I’m continually preoccupied by cinematic tropes—establishing shots, mimesis, remakes, tracking shots; the estranged use of film language. Provenance is essentially one parallel tracking shot, unfolding like a ribbon in time, but backward. When you physically lay track in production, it feels like you’re laying out the film, like you’re already editing. So there’s a structural parallel between the film’s unfolding and the track itself (as a parallel tracking shot is predictive, anticipating everything beyond the frame). Also, the tracking shot suggests surveillance. Tracking laterally doesn’t involve one psychologically in quite the same way as when the camera tracks in on an object or person. For me, staying parallel has always been a maintaining of the image as an act of representation rather than as an act of involvement. I’m often working with a repetition of tableaux so that you have a kind of associative pattern recognition as you move through Provenance.

In the filming of the collectors’ homes, there’s a collusion with a certain aesthetic, a caliber of image familiar to the shelter magazine—the lighting, the framing, the sense of the absent owners through their things: The lights are on, the fireplace is lit, but no one’s home. The film is deliberately rendered as an object of beauty. The Architectural Digest-like presentation of the homes becomes the locus of a projective desire, the allure of unattainable spaces. Provenance was filmed in a supremely high-end HD, and everything is supercrystalline and arranged. It’s one of the mirroring gestures the film performs. The piece itself is part of the circulation of objects it depicts.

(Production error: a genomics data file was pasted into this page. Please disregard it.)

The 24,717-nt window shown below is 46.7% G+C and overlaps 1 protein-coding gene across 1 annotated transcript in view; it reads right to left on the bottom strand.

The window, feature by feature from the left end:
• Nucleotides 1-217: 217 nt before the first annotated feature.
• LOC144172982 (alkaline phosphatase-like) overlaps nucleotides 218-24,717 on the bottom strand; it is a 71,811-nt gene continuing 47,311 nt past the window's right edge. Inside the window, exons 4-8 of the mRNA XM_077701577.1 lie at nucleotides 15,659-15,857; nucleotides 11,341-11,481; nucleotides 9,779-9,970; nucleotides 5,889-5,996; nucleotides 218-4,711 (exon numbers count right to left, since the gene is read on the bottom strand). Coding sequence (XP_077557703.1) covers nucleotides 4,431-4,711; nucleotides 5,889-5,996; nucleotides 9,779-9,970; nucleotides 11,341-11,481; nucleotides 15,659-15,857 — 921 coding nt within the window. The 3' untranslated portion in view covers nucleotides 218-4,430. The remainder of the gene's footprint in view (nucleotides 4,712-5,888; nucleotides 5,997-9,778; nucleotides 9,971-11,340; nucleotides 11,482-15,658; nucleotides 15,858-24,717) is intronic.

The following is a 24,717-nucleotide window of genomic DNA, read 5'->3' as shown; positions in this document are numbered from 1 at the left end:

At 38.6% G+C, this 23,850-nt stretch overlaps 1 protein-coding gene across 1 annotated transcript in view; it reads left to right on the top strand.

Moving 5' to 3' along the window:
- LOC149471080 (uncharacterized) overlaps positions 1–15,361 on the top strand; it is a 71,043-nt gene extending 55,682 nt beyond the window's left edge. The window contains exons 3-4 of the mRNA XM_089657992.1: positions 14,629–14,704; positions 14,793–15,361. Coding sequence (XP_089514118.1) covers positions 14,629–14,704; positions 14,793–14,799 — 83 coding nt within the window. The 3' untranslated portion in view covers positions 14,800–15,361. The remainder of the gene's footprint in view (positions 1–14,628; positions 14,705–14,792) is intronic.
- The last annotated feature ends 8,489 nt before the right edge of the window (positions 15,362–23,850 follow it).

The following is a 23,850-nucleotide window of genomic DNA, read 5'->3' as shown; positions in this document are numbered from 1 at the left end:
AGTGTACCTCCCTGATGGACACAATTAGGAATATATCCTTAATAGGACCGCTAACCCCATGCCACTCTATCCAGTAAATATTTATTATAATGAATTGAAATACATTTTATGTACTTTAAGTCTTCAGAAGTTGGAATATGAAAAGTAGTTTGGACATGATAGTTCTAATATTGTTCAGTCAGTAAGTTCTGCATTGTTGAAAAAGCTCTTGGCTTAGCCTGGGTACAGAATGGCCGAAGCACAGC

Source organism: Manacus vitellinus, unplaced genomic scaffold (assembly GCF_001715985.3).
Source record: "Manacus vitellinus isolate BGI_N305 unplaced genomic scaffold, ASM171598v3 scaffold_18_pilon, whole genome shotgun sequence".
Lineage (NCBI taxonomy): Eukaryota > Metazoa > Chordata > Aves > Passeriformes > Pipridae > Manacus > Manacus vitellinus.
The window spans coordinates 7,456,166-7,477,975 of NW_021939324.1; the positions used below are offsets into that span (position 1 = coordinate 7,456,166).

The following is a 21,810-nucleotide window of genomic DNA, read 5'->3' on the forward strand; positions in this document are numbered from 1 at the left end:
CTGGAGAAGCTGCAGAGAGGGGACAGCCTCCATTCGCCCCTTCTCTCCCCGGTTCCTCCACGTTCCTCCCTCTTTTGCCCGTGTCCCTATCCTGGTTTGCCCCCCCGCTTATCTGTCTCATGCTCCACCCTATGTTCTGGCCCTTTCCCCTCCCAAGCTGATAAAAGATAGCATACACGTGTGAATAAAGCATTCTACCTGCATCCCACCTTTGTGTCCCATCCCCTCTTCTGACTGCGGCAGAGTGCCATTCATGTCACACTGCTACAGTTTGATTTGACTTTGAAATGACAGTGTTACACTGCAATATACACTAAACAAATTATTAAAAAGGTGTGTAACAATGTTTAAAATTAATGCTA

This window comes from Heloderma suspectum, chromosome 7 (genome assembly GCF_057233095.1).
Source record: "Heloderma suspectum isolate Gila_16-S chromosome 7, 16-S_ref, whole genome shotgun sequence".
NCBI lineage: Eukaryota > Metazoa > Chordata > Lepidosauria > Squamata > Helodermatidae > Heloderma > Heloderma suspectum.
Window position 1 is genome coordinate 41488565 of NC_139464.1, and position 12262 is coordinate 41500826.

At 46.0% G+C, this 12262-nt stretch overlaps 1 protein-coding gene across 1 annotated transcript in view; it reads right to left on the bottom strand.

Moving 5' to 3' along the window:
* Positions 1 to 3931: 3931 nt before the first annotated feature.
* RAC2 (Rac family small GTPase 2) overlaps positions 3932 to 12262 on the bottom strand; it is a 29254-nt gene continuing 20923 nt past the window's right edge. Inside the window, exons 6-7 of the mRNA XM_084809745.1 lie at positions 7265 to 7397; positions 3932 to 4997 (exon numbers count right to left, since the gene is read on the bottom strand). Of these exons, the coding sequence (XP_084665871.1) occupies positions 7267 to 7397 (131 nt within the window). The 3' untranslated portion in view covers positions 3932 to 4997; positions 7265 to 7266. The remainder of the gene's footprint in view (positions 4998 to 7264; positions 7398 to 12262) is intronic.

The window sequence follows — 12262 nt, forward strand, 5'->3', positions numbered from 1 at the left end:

The furniture’s origin is Chandigarh, but at the same time, it’s not. Two Swiss architects, Le Corbusier and Pierre Jeanneret, built Nehru’s dream of a post-Partition “modern city.” The sale of Chandigarh furniture is a marketing back to the West of its own midcentury design, layered with the patina of the Orient. But I’m not particularly interested in Le Corbusier, or even in a critique of him, for that matter. It’s the objects and their genealogies and the various overlays they gain—modernism, the colonial—that fascinates.

When the Chandigarh sequence commences, you have the hilltops and the mountains, and birds fly across. It’s kind of like Genesis. It signals the idea of origins (of the furniture), but it speaks also to the mythic qualities of the concept of origins and to the value emphasis projected onto the origination point of any object, further contextualizing it within a safe cushion of historical or cultural narrative, one that bestows value.

The shot revealing the pile of furniture on the High Court roof reminded me of the old adage that you’re never supposed to see a dealer’s stock. My mother owned a clothing store, and I learned quite young that a clever proprietor puts out only one of each item at a time: Too many items at once is unappealing; it renders the item common. The rooftop shot also generates a kind of speculative complicity, as it suggests those pieces are still there for the taking.

There is a scene in Chandigarh—at Le Corbusier’s Secretariat Building—in which the camera tracks along an office full of workers at computers; new bright green office furniture lines the new cubicles. One lone chair by the architects remains. In the beginning of the film, the placement of Chandigarh chairs in owners’ houses and in auction-preview exhibitions is so rarefied, so mannered and staged; in the India section, it is quite improvisatory. The furniture is used, maintained, disused, discarded. In one office, derelict chairs are piled up in a corner; in the Palace of Assembly, the furniture is in good condition. In the office scene, the new is clearly more valuable than the old. In fact, it’s so valuable that the plastic wrap is left on the ergonomic chairs until it peels off from use.